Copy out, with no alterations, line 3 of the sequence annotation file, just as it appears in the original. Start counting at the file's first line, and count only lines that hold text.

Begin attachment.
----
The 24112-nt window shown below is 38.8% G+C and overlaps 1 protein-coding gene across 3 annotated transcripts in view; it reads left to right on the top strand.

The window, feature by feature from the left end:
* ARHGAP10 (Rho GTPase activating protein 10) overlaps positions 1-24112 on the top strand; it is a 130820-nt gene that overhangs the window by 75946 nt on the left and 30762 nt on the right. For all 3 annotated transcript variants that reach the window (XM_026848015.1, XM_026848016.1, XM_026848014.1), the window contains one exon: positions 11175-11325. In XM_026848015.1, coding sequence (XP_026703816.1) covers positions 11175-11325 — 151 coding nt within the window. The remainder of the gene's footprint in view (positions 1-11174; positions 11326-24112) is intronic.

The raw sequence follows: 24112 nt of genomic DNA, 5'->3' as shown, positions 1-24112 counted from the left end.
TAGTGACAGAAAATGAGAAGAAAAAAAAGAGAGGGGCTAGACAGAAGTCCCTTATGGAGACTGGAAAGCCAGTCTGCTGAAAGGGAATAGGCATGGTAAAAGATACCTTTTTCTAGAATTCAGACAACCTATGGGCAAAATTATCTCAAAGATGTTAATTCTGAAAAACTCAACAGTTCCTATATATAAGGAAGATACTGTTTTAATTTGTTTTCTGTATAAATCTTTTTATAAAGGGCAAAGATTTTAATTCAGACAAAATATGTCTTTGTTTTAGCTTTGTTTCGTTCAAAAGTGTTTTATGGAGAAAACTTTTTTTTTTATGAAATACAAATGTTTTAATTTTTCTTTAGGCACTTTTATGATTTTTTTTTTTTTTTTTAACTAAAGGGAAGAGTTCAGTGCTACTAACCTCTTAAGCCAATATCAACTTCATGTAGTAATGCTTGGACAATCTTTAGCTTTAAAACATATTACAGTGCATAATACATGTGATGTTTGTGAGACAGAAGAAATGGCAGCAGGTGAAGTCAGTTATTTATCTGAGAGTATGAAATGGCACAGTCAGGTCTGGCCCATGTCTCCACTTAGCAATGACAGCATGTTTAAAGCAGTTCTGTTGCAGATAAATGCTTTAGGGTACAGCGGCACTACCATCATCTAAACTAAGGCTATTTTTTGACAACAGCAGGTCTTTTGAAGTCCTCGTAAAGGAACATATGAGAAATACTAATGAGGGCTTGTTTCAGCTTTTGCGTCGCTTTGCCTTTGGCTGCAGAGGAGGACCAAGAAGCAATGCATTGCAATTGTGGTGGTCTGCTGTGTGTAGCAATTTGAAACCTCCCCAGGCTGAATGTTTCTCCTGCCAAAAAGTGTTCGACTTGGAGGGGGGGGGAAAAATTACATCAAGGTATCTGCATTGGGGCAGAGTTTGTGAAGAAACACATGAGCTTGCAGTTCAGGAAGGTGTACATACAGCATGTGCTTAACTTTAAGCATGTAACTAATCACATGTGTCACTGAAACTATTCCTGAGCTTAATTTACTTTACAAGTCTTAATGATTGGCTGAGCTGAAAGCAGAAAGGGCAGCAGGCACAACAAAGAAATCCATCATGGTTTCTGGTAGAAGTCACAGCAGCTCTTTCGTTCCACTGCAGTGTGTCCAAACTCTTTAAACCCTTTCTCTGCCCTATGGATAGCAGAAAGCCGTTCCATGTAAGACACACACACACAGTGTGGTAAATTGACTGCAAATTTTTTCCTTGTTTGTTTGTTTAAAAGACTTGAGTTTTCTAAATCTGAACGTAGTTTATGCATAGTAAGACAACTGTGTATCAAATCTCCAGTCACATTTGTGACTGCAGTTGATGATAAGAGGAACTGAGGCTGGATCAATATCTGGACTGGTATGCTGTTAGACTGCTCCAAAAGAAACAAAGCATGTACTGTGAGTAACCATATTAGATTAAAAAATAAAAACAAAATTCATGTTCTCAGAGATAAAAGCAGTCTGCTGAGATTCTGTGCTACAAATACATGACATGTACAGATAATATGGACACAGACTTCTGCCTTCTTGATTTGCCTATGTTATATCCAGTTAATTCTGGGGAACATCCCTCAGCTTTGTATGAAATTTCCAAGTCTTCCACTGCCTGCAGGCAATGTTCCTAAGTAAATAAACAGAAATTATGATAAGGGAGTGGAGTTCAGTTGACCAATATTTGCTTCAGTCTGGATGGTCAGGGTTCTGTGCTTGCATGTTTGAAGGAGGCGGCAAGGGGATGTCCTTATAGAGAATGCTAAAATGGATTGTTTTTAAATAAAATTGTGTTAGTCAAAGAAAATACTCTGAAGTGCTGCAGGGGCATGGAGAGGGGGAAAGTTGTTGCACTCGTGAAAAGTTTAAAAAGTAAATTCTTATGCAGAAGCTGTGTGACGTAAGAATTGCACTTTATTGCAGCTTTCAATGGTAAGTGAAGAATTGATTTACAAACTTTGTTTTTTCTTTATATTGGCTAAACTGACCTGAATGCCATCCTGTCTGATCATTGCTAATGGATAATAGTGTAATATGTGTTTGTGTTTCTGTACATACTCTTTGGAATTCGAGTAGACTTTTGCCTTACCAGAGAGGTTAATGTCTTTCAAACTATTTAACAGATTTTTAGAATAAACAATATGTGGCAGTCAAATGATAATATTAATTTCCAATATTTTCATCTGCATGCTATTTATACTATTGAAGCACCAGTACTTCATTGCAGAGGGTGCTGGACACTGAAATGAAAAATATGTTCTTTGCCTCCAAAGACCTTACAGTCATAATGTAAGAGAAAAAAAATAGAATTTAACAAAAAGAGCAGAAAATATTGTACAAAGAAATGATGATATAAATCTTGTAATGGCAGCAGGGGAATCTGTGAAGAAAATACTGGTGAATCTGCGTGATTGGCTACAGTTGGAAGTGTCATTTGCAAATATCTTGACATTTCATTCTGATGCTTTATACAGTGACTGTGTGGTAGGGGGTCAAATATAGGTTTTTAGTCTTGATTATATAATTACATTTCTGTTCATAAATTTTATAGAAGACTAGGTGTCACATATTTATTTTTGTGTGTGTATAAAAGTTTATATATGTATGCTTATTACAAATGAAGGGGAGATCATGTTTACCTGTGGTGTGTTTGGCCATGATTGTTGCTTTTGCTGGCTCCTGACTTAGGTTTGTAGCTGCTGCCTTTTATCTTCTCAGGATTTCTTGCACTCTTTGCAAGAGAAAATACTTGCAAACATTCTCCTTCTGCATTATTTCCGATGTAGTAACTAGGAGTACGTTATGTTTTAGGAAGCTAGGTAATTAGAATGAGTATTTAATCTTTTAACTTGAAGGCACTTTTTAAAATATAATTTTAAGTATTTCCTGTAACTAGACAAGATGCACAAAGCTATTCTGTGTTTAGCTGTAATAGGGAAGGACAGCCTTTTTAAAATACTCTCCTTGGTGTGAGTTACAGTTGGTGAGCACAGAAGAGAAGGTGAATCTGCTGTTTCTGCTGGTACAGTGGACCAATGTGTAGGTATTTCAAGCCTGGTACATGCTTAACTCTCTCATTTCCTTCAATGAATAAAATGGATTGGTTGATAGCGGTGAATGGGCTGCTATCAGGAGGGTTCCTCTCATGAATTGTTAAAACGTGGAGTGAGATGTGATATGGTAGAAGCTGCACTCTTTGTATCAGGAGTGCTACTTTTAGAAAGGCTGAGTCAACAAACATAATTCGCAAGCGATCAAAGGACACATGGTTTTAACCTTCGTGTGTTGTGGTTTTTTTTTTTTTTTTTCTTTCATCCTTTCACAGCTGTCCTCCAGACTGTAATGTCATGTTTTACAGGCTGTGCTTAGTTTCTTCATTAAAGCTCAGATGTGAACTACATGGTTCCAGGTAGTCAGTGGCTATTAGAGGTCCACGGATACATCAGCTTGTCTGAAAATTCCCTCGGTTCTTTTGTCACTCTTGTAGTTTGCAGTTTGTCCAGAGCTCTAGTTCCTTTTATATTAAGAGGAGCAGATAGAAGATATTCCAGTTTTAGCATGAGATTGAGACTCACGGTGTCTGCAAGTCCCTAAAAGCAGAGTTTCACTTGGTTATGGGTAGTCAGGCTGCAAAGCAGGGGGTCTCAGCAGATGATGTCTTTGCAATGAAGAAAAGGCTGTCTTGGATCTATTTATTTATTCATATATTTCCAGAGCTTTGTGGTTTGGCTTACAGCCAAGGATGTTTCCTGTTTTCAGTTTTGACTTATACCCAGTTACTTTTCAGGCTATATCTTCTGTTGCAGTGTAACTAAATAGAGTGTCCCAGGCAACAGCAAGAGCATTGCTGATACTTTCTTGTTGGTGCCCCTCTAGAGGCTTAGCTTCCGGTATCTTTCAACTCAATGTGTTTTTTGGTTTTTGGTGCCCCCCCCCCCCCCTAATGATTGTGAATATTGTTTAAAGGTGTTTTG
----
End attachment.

* ARHGAP10 (Rho GTPase activating protein 10) overlaps positions 1-24112 on the top strand; it is a 130820-nt gene that overhangs the window by 75946 nt on the left and 30762 nt on the right. For all 3 annotated transcript variants that reach the window (XM_026848015.1, XM_026848016.1, XM_026848014.1), the window contains one exon: positions 11175-11325. In XM_026848015.1, coding sequence (XP_026703816.1) covers positions 11175-11325 — 151 coding nt within the window. The remainder of the gene's footprint in view (positions 1-11174; positions 11326-24112) is intronic.